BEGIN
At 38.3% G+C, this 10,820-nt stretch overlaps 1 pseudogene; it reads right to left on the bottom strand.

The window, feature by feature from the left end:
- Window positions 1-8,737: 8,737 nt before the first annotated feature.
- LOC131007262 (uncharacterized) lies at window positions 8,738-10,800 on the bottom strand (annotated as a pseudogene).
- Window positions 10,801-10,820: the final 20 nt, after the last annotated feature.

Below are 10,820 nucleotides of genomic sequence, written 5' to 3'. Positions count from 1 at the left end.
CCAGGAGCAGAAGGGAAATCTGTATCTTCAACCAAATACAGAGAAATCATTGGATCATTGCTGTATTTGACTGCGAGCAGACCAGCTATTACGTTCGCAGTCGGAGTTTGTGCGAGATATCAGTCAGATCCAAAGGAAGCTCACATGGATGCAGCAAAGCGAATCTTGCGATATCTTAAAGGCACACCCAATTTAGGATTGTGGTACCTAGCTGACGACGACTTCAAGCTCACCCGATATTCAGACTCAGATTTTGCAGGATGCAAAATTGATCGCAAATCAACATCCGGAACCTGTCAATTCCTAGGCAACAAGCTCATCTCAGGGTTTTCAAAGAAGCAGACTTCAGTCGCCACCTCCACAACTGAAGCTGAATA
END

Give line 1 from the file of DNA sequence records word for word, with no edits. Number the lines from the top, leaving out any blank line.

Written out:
At 38.3% G+C, this 10,820-nt stretch overlaps 1 pseudogene; it reads right to left on the bottom strand.